Students In Norway Discover Secret WWII Room In Their Attic
This hidden space was used by local journalists to print underground newspapers.
Imagine the following: You're a Norwegian student and your landlord told you there's a secret room somewhere in the house...
Exam time comes and you decide to take a break and go looking for this hidden room. You head up to the attic and poke around. You find nothing. So you just hang out.
Until your friend accidentally pushes against something and the wall moves.
You head in and find a tiny space filled with things from WW2.
There's this sign that says (in a rough translation): "If you have a bad stomach, you do not have access."
An "alarm" made of a single lightbulb.
And there's an old map of Europe. You begin to wonder what exactly this space was for?
Of course, once these pics hit Reddit, you get some answers — it used to be a secret spot for printing newspapers.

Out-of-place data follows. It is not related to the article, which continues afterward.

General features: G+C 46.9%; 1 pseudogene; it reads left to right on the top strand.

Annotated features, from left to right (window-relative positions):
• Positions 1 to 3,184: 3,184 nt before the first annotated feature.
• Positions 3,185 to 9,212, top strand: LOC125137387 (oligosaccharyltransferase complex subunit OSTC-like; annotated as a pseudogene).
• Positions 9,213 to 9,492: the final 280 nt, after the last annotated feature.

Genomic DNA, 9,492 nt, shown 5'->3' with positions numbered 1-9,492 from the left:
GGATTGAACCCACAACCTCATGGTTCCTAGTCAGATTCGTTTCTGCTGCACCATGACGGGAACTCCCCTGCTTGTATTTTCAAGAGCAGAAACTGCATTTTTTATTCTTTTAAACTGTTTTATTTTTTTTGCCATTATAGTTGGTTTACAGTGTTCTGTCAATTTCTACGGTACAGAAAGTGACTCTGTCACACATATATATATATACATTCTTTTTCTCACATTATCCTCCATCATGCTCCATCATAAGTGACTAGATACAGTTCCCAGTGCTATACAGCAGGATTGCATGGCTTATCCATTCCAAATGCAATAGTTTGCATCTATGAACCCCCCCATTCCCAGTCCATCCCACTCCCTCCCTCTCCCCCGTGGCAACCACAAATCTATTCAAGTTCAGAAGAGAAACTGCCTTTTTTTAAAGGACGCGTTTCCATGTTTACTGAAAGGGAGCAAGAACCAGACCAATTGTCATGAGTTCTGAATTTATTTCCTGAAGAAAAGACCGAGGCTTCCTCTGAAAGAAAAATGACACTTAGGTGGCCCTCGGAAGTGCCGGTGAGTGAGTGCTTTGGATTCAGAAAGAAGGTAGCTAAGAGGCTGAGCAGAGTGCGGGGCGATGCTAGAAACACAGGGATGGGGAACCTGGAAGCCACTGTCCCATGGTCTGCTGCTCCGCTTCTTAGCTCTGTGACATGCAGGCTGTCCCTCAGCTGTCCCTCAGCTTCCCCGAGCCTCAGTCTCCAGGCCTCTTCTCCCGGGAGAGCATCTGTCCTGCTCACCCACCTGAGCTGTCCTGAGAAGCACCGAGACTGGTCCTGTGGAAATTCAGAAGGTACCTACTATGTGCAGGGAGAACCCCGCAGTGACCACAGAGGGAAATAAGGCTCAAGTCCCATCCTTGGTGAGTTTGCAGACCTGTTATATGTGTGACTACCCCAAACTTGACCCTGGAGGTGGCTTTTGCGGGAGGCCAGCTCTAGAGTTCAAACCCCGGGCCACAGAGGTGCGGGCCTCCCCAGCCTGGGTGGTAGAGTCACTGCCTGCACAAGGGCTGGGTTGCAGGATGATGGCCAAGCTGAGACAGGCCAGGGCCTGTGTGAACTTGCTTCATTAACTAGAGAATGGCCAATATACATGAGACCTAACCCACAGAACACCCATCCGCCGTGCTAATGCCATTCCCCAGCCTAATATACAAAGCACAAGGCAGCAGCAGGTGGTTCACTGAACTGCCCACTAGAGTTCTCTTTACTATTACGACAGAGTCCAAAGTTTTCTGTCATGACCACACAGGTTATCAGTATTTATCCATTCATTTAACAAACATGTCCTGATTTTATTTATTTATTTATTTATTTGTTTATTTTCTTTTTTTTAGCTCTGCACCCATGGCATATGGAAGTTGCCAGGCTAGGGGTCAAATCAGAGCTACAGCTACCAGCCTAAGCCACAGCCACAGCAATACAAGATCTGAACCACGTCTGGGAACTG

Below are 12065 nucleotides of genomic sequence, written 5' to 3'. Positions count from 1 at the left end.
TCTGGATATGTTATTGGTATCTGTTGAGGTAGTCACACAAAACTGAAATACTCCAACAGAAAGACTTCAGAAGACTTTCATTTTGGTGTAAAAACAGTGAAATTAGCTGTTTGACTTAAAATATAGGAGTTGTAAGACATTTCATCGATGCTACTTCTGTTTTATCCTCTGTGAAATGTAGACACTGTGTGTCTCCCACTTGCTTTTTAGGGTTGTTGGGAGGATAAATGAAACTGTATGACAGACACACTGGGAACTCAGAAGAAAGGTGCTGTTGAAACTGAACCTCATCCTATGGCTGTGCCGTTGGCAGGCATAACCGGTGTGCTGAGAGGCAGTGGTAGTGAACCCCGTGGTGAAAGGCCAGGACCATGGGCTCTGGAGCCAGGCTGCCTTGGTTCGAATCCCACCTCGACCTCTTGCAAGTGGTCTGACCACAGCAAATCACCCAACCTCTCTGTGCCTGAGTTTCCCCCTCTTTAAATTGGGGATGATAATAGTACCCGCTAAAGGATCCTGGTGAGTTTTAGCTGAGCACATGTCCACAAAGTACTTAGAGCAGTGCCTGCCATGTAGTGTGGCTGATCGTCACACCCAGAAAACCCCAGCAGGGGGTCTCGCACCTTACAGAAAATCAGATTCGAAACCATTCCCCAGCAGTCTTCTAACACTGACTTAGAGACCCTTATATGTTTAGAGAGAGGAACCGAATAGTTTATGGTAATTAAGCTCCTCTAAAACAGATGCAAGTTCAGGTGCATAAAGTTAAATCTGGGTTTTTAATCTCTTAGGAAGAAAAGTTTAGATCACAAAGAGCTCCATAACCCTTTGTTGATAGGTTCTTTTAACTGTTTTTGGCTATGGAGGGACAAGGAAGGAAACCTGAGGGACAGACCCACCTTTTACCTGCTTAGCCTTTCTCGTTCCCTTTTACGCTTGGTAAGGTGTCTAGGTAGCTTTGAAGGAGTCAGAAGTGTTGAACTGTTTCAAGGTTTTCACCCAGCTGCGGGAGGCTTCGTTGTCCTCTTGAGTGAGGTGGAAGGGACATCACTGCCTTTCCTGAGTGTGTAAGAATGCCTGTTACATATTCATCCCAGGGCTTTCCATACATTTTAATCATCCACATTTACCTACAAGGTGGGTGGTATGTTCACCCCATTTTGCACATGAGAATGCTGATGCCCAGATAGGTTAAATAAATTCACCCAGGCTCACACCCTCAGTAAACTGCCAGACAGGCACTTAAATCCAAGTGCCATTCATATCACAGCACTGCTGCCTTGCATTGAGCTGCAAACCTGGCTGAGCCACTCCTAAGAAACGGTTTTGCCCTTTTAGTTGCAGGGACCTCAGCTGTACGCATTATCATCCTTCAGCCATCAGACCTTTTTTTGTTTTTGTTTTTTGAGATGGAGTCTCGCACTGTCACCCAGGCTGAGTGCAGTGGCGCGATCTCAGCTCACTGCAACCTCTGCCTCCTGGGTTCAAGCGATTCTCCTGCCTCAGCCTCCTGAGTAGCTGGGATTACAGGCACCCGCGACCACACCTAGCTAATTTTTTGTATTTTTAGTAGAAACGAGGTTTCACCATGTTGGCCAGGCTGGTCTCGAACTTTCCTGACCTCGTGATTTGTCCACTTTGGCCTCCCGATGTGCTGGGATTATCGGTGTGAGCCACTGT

As redditor /u/norwigga guessed correctly the room was used for pressing newspapers during the occupation, and they got most of their information from the BBC radio channel. They operated here in our attic from late December 1944 until Mars 1945, then they had to move after several investigations from Gestapo, who never managed to find the room. We found some writings on the wall which turned out to be different places in Poland, we are going with our guts and saying they were following the soviets march into Germany. One of the guys behind the newspaper, Åge Thorvaldsen was eventually captured by Gestapo and held captive in Grini until the end of the war.